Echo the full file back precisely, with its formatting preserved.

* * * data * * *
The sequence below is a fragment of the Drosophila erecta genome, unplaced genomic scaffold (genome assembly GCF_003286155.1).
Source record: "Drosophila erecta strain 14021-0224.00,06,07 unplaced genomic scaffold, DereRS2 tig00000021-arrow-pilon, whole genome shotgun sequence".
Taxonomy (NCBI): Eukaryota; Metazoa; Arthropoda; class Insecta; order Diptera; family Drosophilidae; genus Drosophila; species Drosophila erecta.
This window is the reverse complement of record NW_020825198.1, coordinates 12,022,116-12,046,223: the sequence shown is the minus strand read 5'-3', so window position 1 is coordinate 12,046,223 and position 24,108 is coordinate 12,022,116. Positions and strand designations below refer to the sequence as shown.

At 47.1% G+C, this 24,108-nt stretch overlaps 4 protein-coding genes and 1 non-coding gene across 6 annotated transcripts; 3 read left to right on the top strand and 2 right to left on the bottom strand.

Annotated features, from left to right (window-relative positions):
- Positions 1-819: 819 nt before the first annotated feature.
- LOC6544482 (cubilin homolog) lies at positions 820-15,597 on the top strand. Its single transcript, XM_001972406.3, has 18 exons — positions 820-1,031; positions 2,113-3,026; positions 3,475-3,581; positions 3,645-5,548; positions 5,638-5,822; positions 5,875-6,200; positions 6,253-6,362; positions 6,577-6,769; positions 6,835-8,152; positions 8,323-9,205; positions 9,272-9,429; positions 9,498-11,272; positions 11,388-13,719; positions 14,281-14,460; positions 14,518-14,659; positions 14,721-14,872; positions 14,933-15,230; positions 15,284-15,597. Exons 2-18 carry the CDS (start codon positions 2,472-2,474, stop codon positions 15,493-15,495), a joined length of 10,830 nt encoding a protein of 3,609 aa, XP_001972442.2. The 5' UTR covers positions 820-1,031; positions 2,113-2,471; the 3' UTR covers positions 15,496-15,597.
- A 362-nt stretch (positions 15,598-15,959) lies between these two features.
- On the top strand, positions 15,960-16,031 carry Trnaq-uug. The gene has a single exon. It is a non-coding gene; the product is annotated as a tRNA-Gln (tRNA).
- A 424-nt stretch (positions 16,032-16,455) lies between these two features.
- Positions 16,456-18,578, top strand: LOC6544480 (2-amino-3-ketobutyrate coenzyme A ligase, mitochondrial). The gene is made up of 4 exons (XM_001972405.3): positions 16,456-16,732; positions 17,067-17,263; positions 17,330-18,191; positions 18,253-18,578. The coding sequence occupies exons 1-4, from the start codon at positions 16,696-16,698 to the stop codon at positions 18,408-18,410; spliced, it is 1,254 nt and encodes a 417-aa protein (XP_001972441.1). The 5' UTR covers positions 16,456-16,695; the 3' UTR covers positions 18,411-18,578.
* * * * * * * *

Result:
The sequence below is a fragment of the Drosophila erecta genome, unplaced genomic scaffold (genome assembly GCF_003286155.1).
Source record: "Drosophila erecta strain 14021-0224.00,06,07 unplaced genomic scaffold, DereRS2 tig00000021-arrow-pilon, whole genome shotgun sequence".
Taxonomy (NCBI): Eukaryota; Metazoa; Arthropoda; class Insecta; order Diptera; family Drosophilidae; genus Drosophila; species Drosophila erecta.
This window is the reverse complement of record NW_020825198.1, coordinates 12,022,116-12,046,223: the sequence shown is the minus strand read 5'-3', so window position 1 is coordinate 12,046,223 and position 24,108 is coordinate 12,022,116. Positions and strand designations below refer to the sequence as shown.

At 47.1% G+C, this 24,108-nt stretch overlaps 4 protein-coding genes and 1 non-coding gene across 6 annotated transcripts; 3 read left to right on the top strand and 2 right to left on the bottom strand.

Annotated features, from left to right (window-relative positions):
- Positions 1-819: 819 nt before the first annotated feature.
- LOC6544482 (cubilin homolog) lies at positions 820-15,597 on the top strand. Its single transcript, XM_001972406.3, has 18 exons — positions 820-1,031; positions 2,113-3,026; positions 3,475-3,581; positions 3,645-5,548; positions 5,638-5,822; positions 5,875-6,200; positions 6,253-6,362; positions 6,577-6,769; positions 6,835-8,152; positions 8,323-9,205; positions 9,272-9,429; positions 9,498-11,272; positions 11,388-13,719; positions 14,281-14,460; positions 14,518-14,659; positions 14,721-14,872; positions 14,933-15,230; positions 15,284-15,597. Exons 2-18 carry the CDS (start codon positions 2,472-2,474, stop codon positions 15,493-15,495), a joined length of 10,830 nt encoding a protein of 3,609 aa, XP_001972442.2. The 5' UTR covers positions 820-1,031; positions 2,113-2,471; the 3' UTR covers positions 15,496-15,597.
- A 362-nt stretch (positions 15,598-15,959) lies between these two features.
- On the top strand, positions 15,960-16,031 carry Trnaq-uug. The gene has a single exon. It is a non-coding gene; the product is annotated as a tRNA-Gln (tRNA).
- A 424-nt stretch (positions 16,032-16,455) lies between these two features.
- Positions 16,456-18,578, top strand: LOC6544480 (2-amino-3-ketobutyrate coenzyme A ligase, mitochondrial). The gene is made up of 4 exons (XM_001972405.3): positions 16,456-16,732; positions 17,067-17,263; positions 17,330-18,191; positions 18,253-18,578. The coding sequence occupies exons 1-4, from the start codon at positions 16,696-16,698 to the stop codon at positions 18,408-18,410; spliced, it is 1,254 nt and encodes a 417-aa protein (XP_001972441.1). The 5' UTR covers positions 16,456-16,695; the 3' UTR covers positions 18,411-18,578.